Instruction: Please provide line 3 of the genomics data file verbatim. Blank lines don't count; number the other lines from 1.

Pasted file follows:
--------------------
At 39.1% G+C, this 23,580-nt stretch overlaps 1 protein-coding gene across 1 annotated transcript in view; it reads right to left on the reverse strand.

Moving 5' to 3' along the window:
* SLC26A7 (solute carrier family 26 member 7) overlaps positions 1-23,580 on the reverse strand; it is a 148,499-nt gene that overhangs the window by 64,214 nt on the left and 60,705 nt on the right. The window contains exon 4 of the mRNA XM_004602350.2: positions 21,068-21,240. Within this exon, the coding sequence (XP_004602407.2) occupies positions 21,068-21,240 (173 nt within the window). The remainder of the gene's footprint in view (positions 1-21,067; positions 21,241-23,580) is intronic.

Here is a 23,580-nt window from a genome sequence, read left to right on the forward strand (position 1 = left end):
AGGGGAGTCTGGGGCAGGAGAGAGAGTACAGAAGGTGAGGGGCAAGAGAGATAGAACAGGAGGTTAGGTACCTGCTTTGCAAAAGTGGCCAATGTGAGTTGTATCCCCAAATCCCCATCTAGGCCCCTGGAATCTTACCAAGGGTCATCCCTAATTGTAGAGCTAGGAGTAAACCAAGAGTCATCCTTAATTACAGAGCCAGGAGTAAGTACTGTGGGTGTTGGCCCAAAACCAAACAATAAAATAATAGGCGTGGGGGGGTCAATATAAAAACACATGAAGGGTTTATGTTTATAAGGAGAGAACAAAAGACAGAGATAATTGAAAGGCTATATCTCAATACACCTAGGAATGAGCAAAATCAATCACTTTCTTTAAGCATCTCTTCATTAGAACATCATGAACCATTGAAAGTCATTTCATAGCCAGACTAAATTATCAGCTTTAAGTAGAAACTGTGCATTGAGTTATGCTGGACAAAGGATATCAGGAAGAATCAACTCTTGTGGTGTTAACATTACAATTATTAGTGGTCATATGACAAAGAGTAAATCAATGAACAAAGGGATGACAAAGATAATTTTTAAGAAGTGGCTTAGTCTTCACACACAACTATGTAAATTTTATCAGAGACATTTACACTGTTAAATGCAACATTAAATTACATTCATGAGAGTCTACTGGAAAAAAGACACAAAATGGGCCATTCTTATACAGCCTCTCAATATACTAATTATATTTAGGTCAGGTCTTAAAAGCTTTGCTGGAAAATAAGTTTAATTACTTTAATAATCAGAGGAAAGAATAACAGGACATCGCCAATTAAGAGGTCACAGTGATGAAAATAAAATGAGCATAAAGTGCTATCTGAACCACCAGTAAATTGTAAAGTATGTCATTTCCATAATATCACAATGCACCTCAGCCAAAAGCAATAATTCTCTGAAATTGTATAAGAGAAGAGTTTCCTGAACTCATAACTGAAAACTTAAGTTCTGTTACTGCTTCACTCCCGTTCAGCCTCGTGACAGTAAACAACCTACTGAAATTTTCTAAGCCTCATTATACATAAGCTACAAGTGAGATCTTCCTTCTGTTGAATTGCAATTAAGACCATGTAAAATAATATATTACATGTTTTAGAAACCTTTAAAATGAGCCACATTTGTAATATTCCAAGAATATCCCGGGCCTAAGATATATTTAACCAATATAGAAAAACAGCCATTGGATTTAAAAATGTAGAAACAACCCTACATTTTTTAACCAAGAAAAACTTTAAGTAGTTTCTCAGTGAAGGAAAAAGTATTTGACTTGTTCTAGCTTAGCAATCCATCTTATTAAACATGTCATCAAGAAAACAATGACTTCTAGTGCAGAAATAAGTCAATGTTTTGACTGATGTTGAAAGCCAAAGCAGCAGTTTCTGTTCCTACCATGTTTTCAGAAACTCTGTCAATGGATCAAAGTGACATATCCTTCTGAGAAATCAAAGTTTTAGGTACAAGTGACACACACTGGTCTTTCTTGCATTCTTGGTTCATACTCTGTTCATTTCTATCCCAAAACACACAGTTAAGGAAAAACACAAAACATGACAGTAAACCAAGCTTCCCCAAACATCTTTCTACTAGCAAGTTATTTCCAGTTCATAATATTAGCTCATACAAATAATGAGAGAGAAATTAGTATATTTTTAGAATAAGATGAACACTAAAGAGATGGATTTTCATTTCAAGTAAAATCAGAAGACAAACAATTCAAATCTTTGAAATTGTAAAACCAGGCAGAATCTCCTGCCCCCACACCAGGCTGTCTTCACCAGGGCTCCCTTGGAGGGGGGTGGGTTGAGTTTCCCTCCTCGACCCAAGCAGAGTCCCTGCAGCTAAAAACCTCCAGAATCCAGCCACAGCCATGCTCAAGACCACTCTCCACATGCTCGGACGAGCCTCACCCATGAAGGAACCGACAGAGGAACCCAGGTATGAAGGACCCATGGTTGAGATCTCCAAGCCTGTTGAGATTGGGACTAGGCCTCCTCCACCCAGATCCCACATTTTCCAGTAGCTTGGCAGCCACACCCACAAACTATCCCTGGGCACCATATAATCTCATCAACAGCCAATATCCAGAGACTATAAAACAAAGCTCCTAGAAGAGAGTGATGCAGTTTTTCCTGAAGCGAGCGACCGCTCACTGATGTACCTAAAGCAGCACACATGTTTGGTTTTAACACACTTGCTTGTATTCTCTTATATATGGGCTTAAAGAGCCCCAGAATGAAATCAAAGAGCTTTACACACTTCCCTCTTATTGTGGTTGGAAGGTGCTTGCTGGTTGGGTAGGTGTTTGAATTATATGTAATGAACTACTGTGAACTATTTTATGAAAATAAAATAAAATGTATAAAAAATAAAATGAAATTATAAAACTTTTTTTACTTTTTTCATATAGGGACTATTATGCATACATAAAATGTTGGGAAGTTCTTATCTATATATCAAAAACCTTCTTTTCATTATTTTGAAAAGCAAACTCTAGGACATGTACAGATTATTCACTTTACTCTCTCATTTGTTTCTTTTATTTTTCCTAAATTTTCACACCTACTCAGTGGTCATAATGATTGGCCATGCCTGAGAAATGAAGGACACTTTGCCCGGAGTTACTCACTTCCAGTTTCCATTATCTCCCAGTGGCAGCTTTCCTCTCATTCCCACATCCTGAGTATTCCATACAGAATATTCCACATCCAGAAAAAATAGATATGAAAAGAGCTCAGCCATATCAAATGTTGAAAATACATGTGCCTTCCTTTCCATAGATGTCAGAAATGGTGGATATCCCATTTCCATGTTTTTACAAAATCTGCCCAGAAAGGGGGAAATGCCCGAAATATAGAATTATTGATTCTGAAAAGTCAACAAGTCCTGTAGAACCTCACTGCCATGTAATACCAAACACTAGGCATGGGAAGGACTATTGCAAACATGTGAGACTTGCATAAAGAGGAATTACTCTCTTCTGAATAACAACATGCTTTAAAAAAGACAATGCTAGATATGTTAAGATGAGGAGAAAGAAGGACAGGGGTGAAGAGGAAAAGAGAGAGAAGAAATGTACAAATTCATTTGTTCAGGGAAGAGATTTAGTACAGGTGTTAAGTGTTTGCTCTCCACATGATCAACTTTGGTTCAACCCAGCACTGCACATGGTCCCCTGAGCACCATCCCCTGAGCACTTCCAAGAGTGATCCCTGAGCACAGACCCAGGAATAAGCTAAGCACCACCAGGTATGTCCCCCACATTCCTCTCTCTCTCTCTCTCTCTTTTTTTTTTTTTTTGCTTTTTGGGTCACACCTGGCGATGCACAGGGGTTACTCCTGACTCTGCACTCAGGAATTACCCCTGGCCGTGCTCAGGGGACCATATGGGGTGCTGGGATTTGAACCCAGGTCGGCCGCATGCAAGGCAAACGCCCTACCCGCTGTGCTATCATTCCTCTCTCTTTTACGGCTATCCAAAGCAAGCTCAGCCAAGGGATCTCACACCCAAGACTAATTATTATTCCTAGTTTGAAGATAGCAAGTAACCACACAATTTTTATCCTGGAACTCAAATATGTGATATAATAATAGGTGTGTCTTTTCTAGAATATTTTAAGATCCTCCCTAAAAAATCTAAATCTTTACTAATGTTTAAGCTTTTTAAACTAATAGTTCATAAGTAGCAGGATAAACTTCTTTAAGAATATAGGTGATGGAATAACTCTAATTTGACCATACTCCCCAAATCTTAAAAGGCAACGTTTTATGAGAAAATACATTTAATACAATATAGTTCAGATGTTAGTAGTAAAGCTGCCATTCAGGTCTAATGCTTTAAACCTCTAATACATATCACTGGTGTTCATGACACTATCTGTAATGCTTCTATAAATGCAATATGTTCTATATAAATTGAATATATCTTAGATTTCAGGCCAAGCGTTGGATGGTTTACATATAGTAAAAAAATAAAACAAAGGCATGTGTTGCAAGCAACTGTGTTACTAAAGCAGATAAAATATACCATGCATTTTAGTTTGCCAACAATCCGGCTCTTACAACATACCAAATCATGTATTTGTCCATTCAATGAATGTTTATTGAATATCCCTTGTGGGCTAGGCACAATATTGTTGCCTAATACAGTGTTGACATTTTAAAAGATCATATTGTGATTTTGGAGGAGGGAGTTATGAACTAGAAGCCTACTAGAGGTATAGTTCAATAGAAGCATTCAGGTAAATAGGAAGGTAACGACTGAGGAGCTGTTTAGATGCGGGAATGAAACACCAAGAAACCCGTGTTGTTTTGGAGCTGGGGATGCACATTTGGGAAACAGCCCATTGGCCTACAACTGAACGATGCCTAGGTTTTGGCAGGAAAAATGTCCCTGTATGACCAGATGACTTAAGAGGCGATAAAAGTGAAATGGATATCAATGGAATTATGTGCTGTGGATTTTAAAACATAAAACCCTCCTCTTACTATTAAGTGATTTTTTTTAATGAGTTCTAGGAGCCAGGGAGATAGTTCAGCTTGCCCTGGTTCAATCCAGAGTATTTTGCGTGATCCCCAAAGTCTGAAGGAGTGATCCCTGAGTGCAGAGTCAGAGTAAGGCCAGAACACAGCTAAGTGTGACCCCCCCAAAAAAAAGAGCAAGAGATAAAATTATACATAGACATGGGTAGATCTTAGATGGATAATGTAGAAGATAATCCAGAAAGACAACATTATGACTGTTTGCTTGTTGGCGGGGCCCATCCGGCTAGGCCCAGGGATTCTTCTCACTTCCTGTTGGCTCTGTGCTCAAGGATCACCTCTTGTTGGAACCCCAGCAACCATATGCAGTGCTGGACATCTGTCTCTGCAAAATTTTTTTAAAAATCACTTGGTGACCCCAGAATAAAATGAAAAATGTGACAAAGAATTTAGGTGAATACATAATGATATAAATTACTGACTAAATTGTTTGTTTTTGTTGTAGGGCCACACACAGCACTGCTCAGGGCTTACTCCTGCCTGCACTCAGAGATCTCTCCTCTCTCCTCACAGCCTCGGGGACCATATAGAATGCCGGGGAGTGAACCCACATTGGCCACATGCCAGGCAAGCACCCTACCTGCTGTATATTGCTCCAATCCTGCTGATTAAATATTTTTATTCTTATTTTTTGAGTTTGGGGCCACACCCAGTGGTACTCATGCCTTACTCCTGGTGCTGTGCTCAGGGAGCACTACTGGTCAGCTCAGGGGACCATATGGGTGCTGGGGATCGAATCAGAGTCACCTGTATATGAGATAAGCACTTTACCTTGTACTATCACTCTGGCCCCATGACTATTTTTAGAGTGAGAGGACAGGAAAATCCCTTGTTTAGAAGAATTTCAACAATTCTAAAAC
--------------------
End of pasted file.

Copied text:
* SLC26A7 (solute carrier family 26 member 7) overlaps positions 1-23,580 on the reverse strand; it is a 148,499-nt gene that overhangs the window by 64,214 nt on the left and 60,705 nt on the right. The window contains exon 4 of the mRNA XM_004602350.2: positions 21,068-21,240. Within this exon, the coding sequence (XP_004602407.2) occupies positions 21,068-21,240 (173 nt within the window). The remainder of the gene's footprint in view (positions 1-21,067; positions 21,241-23,580) is intronic.